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A novel cell culture model as a tool for forensic biology experiments and validations

  • Author Footnotes
    1 These authors equally contributed to this paper.
    Ilan Feine
    Correspondence
    Corresponding author at: DNA and Forensic Biology Laboratory, Division of Identification and Forensic Science, Israel Police, National HQ, Haim Bar-Lev Road, Jerusalem, Israel.
    Footnotes
    1 These authors equally contributed to this paper.
    Affiliations
    DNA and Forensic Biology Laboratory, Division of Identification and Forensic Science, Israel Police, National HQ, Jerusalem, Israel
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  • Author Footnotes
    1 These authors equally contributed to this paper.
    Moshe Shpitzen
    Footnotes
    1 These authors equally contributed to this paper.
    Affiliations
    DNA and Forensic Biology Laboratory, Division of Identification and Forensic Science, Israel Police, National HQ, Jerusalem, Israel
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  • Jonathan Roth
    Affiliations
    DNA and Forensic Biology Laboratory, Division of Identification and Forensic Science, Israel Police, National HQ, Jerusalem, Israel
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  • Ron Gafny
    Affiliations
    DNA and Forensic Biology Laboratory, Division of Identification and Forensic Science, Israel Police, National HQ, Jerusalem, Israel
    Search for articles by this author
  • Author Footnotes
    1 These authors equally contributed to this paper.

      Highlights

      • An experimental model based on cultured human dermal fibroblasts was developed.
      • This model involves low variance and simplifies the design of touch DNA experiments.
      • Comparative tape-lifting and UV decontamination studies were carried out.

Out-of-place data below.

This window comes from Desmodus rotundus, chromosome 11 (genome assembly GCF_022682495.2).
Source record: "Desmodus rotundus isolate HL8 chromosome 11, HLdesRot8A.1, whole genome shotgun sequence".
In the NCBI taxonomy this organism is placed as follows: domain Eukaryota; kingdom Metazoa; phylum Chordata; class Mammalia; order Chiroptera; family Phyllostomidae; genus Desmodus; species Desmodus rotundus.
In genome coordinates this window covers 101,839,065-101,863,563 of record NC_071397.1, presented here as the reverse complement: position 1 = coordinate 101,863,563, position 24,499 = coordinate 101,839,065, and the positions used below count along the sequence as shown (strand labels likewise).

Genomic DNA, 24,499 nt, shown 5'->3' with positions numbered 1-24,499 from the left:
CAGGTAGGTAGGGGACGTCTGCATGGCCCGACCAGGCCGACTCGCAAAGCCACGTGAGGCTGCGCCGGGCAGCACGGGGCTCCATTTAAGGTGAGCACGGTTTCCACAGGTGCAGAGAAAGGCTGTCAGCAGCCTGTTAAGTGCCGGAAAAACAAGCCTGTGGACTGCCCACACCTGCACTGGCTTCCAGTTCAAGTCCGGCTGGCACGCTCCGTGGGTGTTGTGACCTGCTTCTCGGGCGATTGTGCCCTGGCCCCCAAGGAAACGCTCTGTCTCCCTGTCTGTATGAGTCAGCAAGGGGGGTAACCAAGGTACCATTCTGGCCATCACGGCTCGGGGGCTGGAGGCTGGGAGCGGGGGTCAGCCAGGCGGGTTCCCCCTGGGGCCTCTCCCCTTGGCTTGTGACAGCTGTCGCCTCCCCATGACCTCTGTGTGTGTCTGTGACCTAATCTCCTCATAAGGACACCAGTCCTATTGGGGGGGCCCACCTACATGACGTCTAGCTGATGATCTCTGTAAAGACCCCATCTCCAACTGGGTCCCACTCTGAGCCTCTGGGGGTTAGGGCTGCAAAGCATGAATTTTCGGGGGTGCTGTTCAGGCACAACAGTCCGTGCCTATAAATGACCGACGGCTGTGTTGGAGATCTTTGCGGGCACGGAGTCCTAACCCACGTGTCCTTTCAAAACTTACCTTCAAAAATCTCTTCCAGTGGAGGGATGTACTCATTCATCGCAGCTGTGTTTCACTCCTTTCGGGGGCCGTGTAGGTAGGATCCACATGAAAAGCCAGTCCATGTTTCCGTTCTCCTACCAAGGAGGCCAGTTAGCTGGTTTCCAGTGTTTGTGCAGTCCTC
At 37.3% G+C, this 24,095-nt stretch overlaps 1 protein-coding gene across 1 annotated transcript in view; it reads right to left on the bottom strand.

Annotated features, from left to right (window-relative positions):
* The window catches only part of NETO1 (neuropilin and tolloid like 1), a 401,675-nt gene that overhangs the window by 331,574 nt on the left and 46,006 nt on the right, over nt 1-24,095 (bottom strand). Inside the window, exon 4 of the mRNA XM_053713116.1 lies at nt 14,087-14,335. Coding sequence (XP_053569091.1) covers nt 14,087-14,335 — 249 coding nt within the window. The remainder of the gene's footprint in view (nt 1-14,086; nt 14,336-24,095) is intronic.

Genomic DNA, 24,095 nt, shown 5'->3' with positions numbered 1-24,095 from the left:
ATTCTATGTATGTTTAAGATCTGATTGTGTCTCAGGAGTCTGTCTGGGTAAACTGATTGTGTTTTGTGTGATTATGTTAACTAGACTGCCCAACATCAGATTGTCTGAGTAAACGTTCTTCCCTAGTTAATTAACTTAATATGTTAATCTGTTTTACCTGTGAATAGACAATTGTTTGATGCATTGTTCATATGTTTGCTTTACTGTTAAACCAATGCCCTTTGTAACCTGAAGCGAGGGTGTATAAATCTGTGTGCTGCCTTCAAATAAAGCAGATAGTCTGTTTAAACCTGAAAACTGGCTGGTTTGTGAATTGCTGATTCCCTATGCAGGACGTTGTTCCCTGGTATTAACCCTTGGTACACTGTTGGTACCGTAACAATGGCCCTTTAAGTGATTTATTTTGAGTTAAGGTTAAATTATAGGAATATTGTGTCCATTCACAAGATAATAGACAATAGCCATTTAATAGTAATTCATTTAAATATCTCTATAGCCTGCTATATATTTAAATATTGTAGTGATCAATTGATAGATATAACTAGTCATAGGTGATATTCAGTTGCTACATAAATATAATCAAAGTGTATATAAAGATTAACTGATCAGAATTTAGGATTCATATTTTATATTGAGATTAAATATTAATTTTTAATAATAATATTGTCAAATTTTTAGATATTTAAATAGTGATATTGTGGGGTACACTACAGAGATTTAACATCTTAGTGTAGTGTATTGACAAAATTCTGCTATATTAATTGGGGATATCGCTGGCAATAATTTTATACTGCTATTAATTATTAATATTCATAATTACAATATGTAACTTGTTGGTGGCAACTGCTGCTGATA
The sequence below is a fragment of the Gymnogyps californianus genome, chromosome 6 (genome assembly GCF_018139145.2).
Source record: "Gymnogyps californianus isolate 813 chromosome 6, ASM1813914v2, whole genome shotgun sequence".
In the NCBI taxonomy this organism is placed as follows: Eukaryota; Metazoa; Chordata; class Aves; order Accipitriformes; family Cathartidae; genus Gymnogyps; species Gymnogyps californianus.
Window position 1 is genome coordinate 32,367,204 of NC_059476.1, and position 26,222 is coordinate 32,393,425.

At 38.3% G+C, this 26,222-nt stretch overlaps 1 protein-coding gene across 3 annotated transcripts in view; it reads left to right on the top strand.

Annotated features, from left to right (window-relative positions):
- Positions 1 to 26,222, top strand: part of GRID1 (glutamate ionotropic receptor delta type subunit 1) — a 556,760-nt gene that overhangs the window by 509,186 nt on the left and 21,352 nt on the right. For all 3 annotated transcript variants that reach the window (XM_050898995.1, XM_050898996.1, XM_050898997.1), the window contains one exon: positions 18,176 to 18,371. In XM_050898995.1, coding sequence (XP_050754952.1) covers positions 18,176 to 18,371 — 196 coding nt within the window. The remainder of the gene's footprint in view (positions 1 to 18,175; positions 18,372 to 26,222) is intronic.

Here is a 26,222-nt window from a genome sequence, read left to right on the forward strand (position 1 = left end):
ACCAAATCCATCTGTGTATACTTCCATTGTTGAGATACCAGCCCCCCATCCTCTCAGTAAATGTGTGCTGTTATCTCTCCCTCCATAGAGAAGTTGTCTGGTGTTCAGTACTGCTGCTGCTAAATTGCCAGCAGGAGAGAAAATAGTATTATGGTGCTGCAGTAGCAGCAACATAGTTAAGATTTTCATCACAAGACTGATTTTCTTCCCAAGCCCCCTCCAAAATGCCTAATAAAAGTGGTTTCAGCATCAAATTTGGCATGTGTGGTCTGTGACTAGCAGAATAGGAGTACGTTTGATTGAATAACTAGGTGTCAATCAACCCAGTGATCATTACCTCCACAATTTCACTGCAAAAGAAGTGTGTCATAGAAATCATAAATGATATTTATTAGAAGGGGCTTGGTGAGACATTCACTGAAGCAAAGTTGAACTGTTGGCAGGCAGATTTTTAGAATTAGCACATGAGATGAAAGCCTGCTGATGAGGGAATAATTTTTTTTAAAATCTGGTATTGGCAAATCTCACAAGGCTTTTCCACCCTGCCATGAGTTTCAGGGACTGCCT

• Owing to the low variance reference material, clear conclusions could be drawn.

      Abstract

      To improve and advance DNA forensic casework investigation outcomes, extensive field and laboratory experiments are carried out in a broad range of relevant branches, such as touch and trace DNA, secondary DNA transfer and contamination confinement. Moreover, the development of new forensic tools, for example new sampling appliances, by commercial companies requires ongoing validation and assessment by forensic scientists. A frequent challenge in these kinds of experiments and validations is the lack of a stable, reproducible and flexible biological reference material. As a possible solution, we present here a cell culture model based on skin-derived human dermal fibroblasts. Cultured cells were harvested, quantified and dried on glass slides. These slides were used in adhesive tape-lifting experiments and tests of DNA crossover confinement by UV irradiation. The use of this model enabled a simple and concise comparison between four adhesive tapes, as well as a straightforward demonstration of the effect of UV irradiation intensities on DNA quantity and degradation. In conclusion, we believe this model has great potential to serve as an efficient research tool in forensic biology.

      Keywords

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